Rue Dujour 

Local artists acknowledge gender progress by re-creating a lesbian salon of the 1920s

click to enlarge Organizers Charli Brissey and Courtney Harris are briefly taking over the Hofheimer Building in Scott’s Addition, home to the future Peter Chang restaurant, and turning it into a gallery and party space.

Scott Elmquist

Organizers Charli Brissey and Courtney Harris are briefly taking over the Hofheimer Building in Scott’s Addition, home to the future Peter Chang restaurant, and turning it into a gallery and party space.

With her short hair and masculine dress, Romaine Brooks cut a striking figure in the 1920s. In her paintings, the American was even more unconventional: At a time when cubism and fauvism were en vogue, Brooks preferred the aesthetic style of James McNeill Whistler. Even her choice of subject was different, painting women in androgynous or masculine garb.

It’s a reminder of this iconic woman that the event 20 Rue Jacob hopes to impart this weekend. Taking over the exotic Hofheimer Building in Scott’s Addition, a crew of dancers, painters, performers, filmmakers and sculptors will re-create a lesbian salon in 1920s Paris.

“We wanted to sort of exist in this space between a gallery and a party, or something typical of these salons from the 1920s,” says artist Charli Brissey, one of the performance’s organizers.

As would fit Brooks’ unconventional style, the event will be an immersive theater experience, meaning that audience members are invited to walk through the space and interact with performers as though they were guests of the salon. Attendees are encouraged to dress in 1920s attire and can partake in food, drink and dance.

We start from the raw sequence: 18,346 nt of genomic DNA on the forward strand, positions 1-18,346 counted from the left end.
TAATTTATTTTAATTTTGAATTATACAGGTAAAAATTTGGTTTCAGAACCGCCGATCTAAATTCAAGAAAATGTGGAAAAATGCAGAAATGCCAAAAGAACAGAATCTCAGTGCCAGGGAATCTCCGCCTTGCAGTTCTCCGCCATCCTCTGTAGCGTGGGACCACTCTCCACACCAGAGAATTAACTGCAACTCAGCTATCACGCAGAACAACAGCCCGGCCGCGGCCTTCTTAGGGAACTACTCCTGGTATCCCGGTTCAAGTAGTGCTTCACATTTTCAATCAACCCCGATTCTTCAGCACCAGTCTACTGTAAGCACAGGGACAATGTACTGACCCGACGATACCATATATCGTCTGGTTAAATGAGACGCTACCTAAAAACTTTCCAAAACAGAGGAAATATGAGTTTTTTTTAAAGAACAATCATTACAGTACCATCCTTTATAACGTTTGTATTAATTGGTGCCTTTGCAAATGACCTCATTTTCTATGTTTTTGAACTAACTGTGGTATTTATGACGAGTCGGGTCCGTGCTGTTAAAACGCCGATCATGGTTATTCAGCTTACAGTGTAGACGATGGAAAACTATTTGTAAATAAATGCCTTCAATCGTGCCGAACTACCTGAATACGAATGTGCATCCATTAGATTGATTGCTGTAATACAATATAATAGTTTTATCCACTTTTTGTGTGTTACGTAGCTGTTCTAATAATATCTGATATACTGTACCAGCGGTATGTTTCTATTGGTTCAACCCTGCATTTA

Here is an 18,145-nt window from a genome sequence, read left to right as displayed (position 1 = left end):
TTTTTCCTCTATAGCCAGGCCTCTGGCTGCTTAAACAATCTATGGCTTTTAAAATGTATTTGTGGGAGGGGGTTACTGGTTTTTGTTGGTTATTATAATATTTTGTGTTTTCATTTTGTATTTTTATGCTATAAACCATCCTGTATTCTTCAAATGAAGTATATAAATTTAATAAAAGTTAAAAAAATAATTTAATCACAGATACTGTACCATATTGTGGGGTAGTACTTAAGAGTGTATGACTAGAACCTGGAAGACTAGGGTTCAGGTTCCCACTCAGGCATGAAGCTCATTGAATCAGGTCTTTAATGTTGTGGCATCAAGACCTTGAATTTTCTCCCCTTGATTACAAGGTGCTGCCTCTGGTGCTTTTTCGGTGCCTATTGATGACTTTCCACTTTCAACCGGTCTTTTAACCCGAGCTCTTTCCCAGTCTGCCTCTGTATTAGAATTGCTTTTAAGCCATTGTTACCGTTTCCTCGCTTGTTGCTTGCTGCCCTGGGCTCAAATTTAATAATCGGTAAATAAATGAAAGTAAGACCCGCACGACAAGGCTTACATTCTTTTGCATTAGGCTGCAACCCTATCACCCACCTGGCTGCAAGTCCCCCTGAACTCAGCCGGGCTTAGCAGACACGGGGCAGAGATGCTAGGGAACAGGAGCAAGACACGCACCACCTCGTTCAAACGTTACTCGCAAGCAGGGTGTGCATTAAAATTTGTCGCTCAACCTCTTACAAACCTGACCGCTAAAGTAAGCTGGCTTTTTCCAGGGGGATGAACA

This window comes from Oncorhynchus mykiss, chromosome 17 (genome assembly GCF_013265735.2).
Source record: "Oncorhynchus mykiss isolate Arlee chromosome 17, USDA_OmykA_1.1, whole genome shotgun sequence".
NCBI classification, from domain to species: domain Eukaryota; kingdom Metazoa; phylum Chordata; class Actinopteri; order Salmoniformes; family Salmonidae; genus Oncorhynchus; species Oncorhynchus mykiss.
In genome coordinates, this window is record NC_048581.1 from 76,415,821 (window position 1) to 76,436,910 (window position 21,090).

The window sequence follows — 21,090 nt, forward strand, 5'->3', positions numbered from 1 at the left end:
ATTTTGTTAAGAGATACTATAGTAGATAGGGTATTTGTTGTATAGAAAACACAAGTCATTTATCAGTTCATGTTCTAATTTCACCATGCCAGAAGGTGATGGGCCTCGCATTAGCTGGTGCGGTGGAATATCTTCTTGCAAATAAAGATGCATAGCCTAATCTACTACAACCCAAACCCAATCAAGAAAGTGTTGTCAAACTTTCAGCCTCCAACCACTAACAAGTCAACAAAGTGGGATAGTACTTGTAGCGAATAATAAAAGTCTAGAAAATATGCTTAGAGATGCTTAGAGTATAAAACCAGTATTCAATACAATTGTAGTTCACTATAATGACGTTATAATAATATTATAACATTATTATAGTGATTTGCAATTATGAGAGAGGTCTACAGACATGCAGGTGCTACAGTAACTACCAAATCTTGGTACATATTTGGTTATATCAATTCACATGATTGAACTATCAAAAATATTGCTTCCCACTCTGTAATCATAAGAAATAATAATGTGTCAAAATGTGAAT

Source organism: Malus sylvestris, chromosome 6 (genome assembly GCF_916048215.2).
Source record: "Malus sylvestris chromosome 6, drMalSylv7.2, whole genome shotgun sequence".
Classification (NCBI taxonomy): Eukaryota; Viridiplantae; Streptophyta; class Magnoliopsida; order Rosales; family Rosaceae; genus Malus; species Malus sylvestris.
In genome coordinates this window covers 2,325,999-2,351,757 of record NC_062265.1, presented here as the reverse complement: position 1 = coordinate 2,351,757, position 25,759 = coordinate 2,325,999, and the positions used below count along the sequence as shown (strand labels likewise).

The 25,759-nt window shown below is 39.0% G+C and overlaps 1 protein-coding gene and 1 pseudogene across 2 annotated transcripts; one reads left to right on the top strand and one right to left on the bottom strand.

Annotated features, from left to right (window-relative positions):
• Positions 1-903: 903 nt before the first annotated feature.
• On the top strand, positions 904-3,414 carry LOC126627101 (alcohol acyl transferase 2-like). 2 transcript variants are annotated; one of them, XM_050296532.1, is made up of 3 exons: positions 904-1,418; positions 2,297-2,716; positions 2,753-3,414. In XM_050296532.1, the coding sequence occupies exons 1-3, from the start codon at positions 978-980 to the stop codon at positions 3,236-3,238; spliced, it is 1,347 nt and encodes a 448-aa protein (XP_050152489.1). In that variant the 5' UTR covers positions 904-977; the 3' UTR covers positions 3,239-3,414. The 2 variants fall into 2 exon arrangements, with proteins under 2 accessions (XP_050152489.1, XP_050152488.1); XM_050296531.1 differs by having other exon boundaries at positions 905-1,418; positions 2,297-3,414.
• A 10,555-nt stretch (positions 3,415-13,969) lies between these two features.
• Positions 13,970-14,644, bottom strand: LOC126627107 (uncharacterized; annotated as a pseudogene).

The event came about after Brissey’s collaborator Courtney Harris saw some of Brooks’ work on display in Washington. The duo began researching the period, and how these salons were a space for sexual minorities to be themselves.

“At the time it was a really big deal to have parties,” Brissey says. “We have so much more freedom now as queer-identified individuals, or people who don’t necessarily identify as one or another gender.”

While referencing the period, Harris says the event isn’t intended to be entirely historically accurate.

“The re-creation of these spaces is meant to be looked at through a contemporary lens,” says Harris, an assistant professor of dance at Virginia Commonwealth University. “It’s bringing in the 1920s, but we’re asking contemporary questions.”

For the event, designer Nicole Bauguss will morph the Eastern-themed Hofheimer building into a Parisian salon. Bauguss previously collaborated with Harris on queer-centric works, including an adaptation of the ballet “La Sylphide.”

“Courtney and I have explored a lot of gender identity in terms of performance work, in terms of considering queer spaces and different presentations of queer work,” says Bauguss, who is based near Asheville, North Carolina. Bauguss says 20 Rue Jacob will be an event unlike what the city may have previously seen.

“Richmond, while it’s a fairly progressive city for being Southern, there still aren’t a lot of exclusively queer-based events that aren’t Pride or aren’t bars,” Bauguss says.

Eventually, the show’s creators hope to take the performance to other cities.

For Brissey, the 20 Rue Jacob is intended to acknowledge the role that earlier pioneers of gender and sexual orientation played in making Western society a more open place.

“Romaine Brooks was painting portraits of these really transgressive, mostly women, who were transgressing gender norms of that time through their clothing and their parties,” Brissey says. “It wasn’t always like this, so it’s important to research how these women have made it easier for us to live our lives as we’d like to.” S

Twenty Rue Jacob will run May 22 and 23 at the Hofheimer Building, 2816 W. Broad St. Tickets are $5-$10. For information, visit hatchfund.org/project/20_rue_jacob.

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